Safe and Sound

Lake City Bank

Warsaw, IN
5
Star Rating
Started in 1872, Lake City Bank is an FDIC-insured bank based in Warsaw, IN. The bank holds equity of $482.7 million on $4.67 billion in assets, according to December 31, 2017, regulatory filings.

Thanks to the work of 539 full-time employees in 51 offices in IN, the bank holds loans and leases worth $3.77 billion, including real estate loans of $2.01 billion. The bank currently holds $4.01 billion in deposits from U.S. customers.

Overall, Bankrate believes that, as of December 31, 2017, Lake City Bank exhibited a superior condition, earning a full 5 stars for safety and soundness. Here's a look at how the bank fared on the three key criteria Bankrate used to score American banks on safety and soundness.

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THE INSTITUTION'S SCORE

Capital Score

Capital is a crucial measurement of an institution's financial strength. It works as a cushion against losses and as protection for accountholders during times of financial trouble for the bank. When it comes to safety and soundness, the more capital, the better.

On our test to measure capital adequacy, Lake City Bank received a score of 12 out of a possible 30 points, below the national average of 13.13.

One way to measure this buffer is looking at a bank's Tier 1 capital ratio. Lake City Bank's Tier 1 capital ratio was 11.73 percent, above the 6 percent level considered adequate by regulators, but under the national average of 25.65 percent. The higher the capital ratio, the better the bank will be able to stand up to economic challenges.

Overall, Lake City Bank held equity amounting to 10.33 percent of its assets, which was lower than the national average of 12.03 percent.

Asset Quality Score

Bankrate uses this test to estimate the impact of problem assets, such as unpaid mortgages, on the bank's capitalization and allocated loan loss reserves.

A bank with extensive holdings of these kinds of assets may eventually be forced to use capital to cover losses, diminishing its cushion of equity. It also means that there are likely to be many assets that are in non-accrual status and thus aren't earning interest for the bank, resulting in depressed earnings and potentially more risk of a future failure.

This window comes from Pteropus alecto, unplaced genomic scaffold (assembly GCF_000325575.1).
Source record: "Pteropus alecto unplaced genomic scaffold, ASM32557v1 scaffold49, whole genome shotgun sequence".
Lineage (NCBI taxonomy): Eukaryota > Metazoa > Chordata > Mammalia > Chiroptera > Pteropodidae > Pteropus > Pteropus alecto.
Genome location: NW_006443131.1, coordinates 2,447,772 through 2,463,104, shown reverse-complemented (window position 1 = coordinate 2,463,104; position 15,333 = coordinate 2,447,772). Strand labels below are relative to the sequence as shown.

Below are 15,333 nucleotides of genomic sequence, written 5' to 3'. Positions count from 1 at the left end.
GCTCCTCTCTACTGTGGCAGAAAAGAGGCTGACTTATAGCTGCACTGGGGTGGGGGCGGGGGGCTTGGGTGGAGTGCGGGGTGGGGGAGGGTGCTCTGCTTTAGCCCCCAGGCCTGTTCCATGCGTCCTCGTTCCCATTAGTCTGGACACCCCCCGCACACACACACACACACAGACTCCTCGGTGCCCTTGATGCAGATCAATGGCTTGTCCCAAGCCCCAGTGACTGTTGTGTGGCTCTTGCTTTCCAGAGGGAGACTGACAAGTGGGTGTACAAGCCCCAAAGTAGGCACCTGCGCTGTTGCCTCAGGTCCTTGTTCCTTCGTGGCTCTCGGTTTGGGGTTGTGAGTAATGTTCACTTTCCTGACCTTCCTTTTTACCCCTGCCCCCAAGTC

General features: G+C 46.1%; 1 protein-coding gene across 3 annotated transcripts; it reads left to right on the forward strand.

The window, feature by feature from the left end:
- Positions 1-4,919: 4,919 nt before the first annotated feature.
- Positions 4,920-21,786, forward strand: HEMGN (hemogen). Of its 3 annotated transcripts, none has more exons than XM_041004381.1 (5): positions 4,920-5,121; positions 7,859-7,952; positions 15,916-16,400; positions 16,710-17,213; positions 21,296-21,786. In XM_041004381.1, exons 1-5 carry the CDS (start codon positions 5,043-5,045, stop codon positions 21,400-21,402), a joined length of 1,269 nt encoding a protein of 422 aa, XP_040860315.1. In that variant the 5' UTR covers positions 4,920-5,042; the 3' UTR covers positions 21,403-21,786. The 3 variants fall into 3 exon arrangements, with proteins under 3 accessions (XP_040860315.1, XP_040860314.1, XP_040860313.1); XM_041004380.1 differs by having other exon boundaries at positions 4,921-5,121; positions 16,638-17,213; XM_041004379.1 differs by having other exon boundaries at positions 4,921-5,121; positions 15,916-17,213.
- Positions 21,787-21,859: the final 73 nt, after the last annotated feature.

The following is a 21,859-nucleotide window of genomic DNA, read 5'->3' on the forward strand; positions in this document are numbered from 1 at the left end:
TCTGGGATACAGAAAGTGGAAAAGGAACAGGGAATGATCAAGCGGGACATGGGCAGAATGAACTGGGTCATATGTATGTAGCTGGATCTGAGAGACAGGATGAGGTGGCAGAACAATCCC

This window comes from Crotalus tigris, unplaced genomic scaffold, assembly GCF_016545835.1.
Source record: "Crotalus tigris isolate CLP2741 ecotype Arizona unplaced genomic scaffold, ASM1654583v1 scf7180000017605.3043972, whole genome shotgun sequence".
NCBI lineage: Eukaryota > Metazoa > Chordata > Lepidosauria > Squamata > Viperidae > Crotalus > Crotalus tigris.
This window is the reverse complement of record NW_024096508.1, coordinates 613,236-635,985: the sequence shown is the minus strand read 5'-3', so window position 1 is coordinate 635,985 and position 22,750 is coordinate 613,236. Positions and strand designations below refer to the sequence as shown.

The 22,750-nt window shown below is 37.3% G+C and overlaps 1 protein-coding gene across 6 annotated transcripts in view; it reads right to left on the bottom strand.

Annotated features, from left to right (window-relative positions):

On Bankrate's asset quality test, Lake City Bank scored 40 out of a possible 40 points, exceeding the national average of 37.49 points.

A useful indicator of asset quality is the percentage of problem assets a bank holds compared to its total assets. As of December 31, 2017, 0.25 percent of Lake City Bank's loans were noncurrent, meaning they were more than 90 days past due or were in non-accrual status. That's below the national average of 1.01 percent.

Banks keep a reserve known as an "allowance for loan and lease losses" to deal with troubled assets . The size of that reserve can be a handy indicator when evaluating a bank's ability to manage problem assets, especially when compared to the total amount of problematic loans. Unfortunately, the FDIC did not provide information on Lake City Bank's loan loss allowance in its most recent filings.

Earnings score

A bank's ability to earn money affects its safety and soundness. A bank can retain its earnings, boosting its capital cushion, or put them to work addressing problematic loans, likely making the bank more resilient in tough times. Losses, on the other hand, take away from a bank's ability to do those things.

Lake City Bank scored 22 out of a possible 30 on Bankrate's earnings test, better than the national average of 15.12.

Return on equity, calculated by dividing net income (essentially, profit) by total equity, is one important way to measure a bank's earnings. Lake City Bank's most recent annualized quarterly return on equity was 13.22 percent, above the national average of 8.10 percent.

The bank reported net income of $61.3 million on total equity of $482.7 million for the twelve months ended December 31, 2017. The bank experienced an annualized return on average assets, or ROA, of 1.39 percent, above the 1 percent deemed satisfactory in accordance with industry standards, and above the average for U.S. banks of 1.00 percent.

WHAT IS SAFE & SOUND?

Bankrate.com's Safe & Sound Ratings provide a star rating system to evaluate the current financial status of financial institutions. The information gathered about banks, credit unions and thrifts is updated as set forth in the Terms of Use of Safe & Sound Ratings and Reports. The Safe & Sound Ratings information is grouped by categories of banks, thrifts and credit unions.

Scoring methodology

Bankrate.com evaluates the financial condition of institutions and assigns a one- to five-star rating for each with five stars representing the highest rating. Institutions with satisfactory performance will generally receive a rating of three or more stars. The majority of institutions fall into the three- to four-star range. An institution with an "NR" rating may be too new to rate or may have limited the publicly available information in their regulatory filings. The "NR" is not an indication of financial strength or weakness. The Safe & Sound rating is believed to be reliable, but the information is not guaranteed. In addition, events since the information was collected may have altered the institution's financial condition.